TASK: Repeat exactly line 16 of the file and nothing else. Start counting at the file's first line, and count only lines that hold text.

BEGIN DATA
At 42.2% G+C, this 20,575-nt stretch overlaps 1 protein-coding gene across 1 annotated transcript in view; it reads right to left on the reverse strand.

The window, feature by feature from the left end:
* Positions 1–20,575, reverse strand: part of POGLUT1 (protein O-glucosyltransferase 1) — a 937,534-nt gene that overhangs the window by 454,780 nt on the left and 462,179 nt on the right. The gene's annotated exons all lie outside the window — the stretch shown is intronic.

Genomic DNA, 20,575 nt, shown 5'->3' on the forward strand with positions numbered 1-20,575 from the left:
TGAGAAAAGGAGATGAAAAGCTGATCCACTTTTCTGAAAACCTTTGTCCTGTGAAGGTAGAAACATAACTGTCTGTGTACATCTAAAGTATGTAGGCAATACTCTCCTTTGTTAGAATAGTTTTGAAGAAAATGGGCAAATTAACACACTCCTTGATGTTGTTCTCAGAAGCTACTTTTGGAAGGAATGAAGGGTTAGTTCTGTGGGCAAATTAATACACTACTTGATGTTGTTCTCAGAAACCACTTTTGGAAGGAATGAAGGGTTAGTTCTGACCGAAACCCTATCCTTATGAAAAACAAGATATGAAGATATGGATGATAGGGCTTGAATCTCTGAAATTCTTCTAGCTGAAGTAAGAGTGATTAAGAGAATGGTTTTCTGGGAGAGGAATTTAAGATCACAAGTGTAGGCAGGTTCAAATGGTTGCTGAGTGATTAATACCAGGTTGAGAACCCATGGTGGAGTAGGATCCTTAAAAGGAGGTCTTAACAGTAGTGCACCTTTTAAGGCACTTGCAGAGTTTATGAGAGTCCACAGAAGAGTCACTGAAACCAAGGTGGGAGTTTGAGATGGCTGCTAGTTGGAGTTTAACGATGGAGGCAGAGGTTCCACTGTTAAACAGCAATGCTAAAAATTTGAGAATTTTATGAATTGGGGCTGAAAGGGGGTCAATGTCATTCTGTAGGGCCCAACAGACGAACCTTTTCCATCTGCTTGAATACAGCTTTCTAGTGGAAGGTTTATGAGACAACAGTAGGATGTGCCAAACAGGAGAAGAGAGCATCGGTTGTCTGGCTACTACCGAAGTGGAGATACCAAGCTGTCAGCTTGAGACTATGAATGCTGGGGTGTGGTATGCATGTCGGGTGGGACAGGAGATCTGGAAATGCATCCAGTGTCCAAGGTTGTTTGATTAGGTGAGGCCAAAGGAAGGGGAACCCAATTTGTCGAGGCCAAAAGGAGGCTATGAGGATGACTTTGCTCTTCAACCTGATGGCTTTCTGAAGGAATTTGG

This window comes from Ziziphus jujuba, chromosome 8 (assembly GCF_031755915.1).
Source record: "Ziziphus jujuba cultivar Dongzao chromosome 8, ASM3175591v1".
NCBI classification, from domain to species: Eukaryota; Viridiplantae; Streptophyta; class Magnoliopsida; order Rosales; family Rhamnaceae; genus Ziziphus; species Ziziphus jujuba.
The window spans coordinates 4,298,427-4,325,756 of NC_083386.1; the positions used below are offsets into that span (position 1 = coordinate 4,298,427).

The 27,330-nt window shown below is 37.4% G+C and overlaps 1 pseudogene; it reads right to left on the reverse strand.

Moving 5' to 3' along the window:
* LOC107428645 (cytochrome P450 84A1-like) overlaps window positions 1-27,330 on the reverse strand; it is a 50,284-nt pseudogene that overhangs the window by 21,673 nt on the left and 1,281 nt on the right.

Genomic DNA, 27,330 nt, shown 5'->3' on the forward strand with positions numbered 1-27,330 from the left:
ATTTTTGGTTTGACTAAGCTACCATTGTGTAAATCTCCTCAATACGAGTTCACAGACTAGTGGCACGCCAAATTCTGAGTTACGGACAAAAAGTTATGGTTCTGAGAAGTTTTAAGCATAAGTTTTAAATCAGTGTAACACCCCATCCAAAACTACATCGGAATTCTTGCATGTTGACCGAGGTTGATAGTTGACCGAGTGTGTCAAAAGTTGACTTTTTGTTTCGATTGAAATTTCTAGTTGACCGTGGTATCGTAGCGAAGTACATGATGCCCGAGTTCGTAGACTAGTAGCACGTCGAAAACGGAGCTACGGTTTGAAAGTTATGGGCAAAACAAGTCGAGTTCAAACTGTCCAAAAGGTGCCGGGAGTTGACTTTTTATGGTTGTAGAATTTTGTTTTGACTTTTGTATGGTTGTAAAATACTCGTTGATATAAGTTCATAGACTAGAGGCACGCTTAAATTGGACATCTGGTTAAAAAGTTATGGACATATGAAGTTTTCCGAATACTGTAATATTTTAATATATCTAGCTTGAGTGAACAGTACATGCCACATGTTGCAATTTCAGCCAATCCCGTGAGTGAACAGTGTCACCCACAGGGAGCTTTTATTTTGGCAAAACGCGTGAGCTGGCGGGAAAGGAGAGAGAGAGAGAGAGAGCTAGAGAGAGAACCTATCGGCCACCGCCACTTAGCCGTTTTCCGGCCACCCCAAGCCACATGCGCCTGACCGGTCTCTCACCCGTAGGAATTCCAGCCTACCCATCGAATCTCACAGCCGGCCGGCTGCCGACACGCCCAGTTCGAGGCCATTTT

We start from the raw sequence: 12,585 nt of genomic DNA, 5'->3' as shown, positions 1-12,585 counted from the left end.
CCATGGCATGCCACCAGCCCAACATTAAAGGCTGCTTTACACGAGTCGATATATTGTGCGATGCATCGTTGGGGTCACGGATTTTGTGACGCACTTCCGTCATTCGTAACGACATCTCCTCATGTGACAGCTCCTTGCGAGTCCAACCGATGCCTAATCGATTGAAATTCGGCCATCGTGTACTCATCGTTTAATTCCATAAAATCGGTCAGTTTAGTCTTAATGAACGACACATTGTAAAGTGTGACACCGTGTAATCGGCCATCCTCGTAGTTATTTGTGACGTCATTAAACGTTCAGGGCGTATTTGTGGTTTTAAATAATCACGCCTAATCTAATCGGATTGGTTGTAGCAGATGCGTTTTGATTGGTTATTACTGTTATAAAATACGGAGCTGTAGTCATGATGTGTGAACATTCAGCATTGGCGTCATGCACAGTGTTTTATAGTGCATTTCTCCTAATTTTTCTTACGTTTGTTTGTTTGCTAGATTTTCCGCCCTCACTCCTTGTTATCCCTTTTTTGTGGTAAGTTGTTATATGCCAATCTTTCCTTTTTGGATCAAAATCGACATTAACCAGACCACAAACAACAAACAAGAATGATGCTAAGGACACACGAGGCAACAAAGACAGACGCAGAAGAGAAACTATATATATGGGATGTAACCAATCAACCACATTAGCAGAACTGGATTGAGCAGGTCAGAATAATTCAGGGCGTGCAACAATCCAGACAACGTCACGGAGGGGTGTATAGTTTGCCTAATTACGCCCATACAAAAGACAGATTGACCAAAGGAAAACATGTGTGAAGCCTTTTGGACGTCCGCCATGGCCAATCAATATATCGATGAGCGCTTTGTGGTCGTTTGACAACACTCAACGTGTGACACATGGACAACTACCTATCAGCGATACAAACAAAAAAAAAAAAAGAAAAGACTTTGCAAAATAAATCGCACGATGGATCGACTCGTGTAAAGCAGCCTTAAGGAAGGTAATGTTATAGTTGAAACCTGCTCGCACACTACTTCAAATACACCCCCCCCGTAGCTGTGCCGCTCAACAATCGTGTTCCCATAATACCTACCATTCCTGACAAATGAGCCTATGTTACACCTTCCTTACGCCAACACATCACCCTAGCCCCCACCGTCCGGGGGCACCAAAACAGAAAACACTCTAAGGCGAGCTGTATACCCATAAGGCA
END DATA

CCATGGCATGCCACCAGCCCAACATTAAAGGCTGCTTTACACGAGTCGATATATTGTGCGATGCATCGTTGGGGTCACGGATTTTGTGACGCACTTCCGTCATTCGTAACGACATCTCCTCATGTGACAGCTCCTTGCGAGTCCAACCGATGCCTAATCGATTGAAATTCGGCCATCGTGTACTCATCGTTTAATTCCATAAAATCGGTCAGTTTAGTCTTAATGAACGACACATTGTAAAGTGTGACACCGTGTAATCGGCCATCCTCGTAGTTATTTGTGACGTCATTAAACGTTCAGGGCGTATTTGTGGTTTTAAATAATCACGCCTAATCTAATCGGATTGGTTGTAGCAGATGCGTTTTGATTGGTTATTACTGTTATAAAATACGGAGCTGTAGTCATGATGTGTGAACATTCAGCATTGGCGTCATGCACAGTGTTTTATAGTGCATTTCTCCTAATTTTTCTTACGTTTGTTTGTTTGCTAGATTTTCCGCCCTCACTCCTTGTTATCCCTTTTTTGTGGTAAGTTGTTATATGCCAATCTTTCCTTTTTGGATCAAAATCGACATTAACCAGACCACAAACAACAAACAAGAATGATGCTAAGGACACACGAGGCAACAAAGACAGACGCAGAAGAGAAACTATATATATGGGATGTAACCAATCAACCACATTAGCAGAACTGGATTGAGCAGGTCAGAATAATTCAGGGCGTGCAACAATCCAGACAACGTCACGGAGGGGTGTATAGTTTGCCTAATTACGCCCATACAAAAGACAGATTGACCAAAGGAAAACATGTGTGAAGCCTTTTGGACGTCCGCCATGGCCAATCAATATATCGATGAGCGCTTTGTGGTCGTTTGACAACACTCAACGTGTGACACATGGACAACTACCTATCAGCGATACAAACAAAAAAAAAAAAAGAAAAGACTTTGCAAAATAAATCGCACGATGGATCGACTCGTGTAAAGCAGCCTTAAGGAAGGTAATGTTATAGTTGAAACCTGCTCGCACACTACTTCAAATACACCCCCCCCGTAGCTGTGCCGCTCAACAATCGTGTTCCCATAATACCTACCATTCCTGACAAATGAGCCTATGTTACACCTTCCTTACGCCAACACATCACCCTAGCCCCCACCGTCCGGGGGCACCAAAACAGAAAACACTCTAAGGCGAGCTGTATACCCATAAGGCA